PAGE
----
I Hope it Rains in Heaven
I've been hunting for as long as I can remember. The first hunt I ever went on with my dad, he had to change my diapers. My first real hunting memory is sitting on a tree stand and snuggling under my dad's coat. To this day, I can still smell the musky scent of that old coat.
My brother and I were raised on hunting, fishing, and trapping. Our lives were truly like the Hank Jr. song, "A Country Boy will Survive", we can "skin a buck and run a trot line". We have had many memorable hunts. I still remember our first deer, riding out a flood, eating Twinkies and sardines, and even being used as dogs when the real ones didn't want to run anymore.
My favorite hunt of all, unfortunately, turned out to be the last for my dad, Lil' brother, and me. It was the last hunting day of the season, and by the next season I was in Omaha Nebraska, Lil' brother was in Florida, and Dad was back home in Louisiana. We always made plans to come home and go hunting, but something always seemed to get in the way. Five years later my dad passed away.
As our family gathered for his funeral, the talk, as it always seemed to, turned to hunting. We all sat around telling lies and big stories. Each story was bigger than the last and all of them larger than they truly were. Lil' brother and I started thinking about the last time we had went hunting together. It had been 6 years earlier.
It was cold, and rainy. Dad had brought his favorite snack, Sardines and Twinkies. You have not lived, until you have tried this tasty treat. I kid; I don't know a single soul, except for my dad that could even stomach this combination. But it was his favorite, when he was hunting. They were like a good luck charm. As we stopped the truck at the trailhead the rain started to come down harder. It was still a couple of hours before daylight, so we stayed in the warmth and relative dryness of Dad's truck. Dad had put a moon roof in his old truck with a jig saw and some plexi-glass, so keeping dry could be a real sport some times.
To pass the time we talked about all our passed hunting trips. We recounted the time I shot the truck, a real life lesson in gun safety. The time my brother got lost in the woods and had to be rescued by game wardens in a helicopter. The time my dad shot a goat and tried to convince my brother and I, it was a spike. We told story after story. We finally noticed that it was raining harder, the roof was leaking more, and the Twinkies were getting wet. You can't let good Twinkies and Sardines go to waste. We washed them all down with what was left of the Stop n' Go Coffee. We spent the rest of the day telling tall tales and laughing. We never loaded a gun, nor got on a stand, but it was the best hunt I ever had.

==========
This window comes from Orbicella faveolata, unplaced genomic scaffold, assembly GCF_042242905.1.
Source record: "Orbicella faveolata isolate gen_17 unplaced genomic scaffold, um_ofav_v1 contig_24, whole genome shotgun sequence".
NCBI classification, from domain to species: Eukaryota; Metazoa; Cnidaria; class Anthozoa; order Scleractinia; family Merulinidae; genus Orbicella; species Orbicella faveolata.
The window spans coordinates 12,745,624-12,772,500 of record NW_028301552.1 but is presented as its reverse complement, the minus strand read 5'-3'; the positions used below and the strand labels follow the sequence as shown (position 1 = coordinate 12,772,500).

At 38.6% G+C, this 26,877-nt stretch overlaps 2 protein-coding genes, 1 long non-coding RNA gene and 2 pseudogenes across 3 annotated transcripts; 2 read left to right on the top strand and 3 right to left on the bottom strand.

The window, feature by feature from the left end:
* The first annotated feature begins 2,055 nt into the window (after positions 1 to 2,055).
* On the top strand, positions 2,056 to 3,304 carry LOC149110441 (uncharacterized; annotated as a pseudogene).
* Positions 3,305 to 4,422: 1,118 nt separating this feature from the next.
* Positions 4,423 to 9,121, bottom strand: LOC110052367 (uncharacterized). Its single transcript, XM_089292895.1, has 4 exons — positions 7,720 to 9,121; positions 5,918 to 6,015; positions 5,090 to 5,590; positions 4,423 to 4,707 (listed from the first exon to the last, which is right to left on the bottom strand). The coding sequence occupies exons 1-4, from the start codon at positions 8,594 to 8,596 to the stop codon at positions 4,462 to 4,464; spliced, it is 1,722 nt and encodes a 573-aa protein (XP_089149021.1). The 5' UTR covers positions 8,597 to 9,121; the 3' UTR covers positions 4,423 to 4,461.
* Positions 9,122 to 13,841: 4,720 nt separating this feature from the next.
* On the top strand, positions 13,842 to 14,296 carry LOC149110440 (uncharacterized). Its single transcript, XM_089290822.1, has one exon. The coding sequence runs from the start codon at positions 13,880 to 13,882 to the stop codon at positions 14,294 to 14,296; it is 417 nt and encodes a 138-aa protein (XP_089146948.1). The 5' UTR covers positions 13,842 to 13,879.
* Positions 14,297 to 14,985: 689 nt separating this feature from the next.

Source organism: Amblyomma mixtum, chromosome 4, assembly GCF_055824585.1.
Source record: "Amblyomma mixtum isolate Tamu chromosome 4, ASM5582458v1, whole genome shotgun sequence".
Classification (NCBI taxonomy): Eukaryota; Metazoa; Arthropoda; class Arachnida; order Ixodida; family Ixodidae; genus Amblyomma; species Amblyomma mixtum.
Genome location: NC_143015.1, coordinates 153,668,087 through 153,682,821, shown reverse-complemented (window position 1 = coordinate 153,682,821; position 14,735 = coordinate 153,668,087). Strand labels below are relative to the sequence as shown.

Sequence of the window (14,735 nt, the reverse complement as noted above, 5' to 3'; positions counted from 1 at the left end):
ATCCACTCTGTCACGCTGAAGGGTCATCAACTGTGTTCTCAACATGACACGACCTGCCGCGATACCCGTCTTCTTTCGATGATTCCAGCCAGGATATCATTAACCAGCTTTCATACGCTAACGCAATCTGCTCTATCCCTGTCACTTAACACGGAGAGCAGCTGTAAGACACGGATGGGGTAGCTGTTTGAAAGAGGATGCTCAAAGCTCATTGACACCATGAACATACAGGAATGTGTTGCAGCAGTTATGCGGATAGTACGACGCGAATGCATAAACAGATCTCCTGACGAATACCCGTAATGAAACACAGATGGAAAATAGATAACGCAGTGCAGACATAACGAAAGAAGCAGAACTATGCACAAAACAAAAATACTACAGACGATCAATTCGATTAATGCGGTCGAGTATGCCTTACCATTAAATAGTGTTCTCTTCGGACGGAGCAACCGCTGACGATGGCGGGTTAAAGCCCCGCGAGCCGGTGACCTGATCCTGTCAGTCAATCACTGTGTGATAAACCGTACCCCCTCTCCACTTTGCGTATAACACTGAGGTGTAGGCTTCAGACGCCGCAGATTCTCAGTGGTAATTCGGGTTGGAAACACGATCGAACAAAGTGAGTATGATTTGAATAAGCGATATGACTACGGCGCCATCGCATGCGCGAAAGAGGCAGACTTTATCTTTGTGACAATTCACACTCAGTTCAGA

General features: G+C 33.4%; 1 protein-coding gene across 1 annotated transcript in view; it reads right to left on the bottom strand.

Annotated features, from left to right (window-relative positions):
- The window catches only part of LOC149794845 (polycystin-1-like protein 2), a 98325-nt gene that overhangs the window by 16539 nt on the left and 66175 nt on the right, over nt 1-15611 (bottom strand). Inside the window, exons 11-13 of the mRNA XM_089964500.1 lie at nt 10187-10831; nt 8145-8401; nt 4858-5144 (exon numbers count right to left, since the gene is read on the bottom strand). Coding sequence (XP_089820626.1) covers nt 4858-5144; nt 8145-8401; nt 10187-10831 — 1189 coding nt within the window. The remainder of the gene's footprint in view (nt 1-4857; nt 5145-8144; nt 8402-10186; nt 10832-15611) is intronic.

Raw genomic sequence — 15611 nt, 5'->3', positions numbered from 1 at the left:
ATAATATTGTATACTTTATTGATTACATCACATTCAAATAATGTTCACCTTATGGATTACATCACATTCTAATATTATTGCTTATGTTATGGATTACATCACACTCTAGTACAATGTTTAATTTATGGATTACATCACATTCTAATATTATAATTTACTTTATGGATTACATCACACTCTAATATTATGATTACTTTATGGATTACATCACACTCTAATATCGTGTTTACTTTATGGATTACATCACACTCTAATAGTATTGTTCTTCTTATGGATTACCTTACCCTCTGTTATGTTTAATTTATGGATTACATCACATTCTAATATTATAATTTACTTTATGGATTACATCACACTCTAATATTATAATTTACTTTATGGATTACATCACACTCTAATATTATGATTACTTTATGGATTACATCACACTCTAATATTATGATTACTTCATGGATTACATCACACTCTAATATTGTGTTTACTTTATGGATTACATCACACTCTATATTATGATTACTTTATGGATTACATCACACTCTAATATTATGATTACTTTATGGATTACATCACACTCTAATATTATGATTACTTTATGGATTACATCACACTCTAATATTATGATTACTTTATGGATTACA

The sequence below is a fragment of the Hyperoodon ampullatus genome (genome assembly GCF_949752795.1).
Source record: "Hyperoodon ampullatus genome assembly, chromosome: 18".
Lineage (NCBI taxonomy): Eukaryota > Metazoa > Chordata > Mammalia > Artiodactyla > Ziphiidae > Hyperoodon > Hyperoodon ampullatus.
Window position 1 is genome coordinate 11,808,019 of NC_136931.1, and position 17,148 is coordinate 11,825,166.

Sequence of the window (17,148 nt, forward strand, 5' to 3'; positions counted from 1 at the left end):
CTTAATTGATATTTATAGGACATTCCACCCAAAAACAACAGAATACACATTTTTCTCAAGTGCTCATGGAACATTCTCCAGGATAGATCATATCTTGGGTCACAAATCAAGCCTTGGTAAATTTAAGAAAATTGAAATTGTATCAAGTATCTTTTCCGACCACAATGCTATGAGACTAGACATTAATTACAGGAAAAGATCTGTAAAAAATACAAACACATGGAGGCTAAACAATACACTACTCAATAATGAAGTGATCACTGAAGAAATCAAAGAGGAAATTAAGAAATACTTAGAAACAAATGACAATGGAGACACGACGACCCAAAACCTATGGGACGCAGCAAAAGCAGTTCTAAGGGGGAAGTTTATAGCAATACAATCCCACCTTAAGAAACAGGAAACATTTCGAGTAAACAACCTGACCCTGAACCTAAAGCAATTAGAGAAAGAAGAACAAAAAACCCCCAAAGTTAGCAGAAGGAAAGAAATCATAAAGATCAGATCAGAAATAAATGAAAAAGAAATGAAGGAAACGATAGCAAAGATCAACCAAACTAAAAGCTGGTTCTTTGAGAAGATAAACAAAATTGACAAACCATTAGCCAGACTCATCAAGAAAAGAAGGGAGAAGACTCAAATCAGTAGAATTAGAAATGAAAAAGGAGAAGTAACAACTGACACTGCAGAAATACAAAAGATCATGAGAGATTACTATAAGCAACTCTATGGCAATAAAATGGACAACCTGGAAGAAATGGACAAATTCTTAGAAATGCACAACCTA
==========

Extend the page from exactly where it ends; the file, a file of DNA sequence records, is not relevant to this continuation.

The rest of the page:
It's been seven years since my dad died. Lil' Brother and I have not missed a year hunting together, since. We made a pact and we are sticking to it. We bring our sons along, now. We are teaching them what we were taught. Dad use to tell us the greatest gift you can give your child is your time. He forgot to tell us, as a father, the greatest gift you can give yourself is time with your kids. I miss him so much, especially during hunting season. But I know I will see him again. If Heaven is perfect, and I know it is, there will be a Stop n' Go with bad weak coffee, sardines and Twinkies, and it will always rain the last day of hunting season.
(c) Copyright 2004 OuachitaGroup All Rights Reserved
This article was posted on June 15, 2004
Disclaimer: The information presented and opinions expressed herein are those of the authors
and do not necessarily represent the views of ArticleCity.com and/or its partners.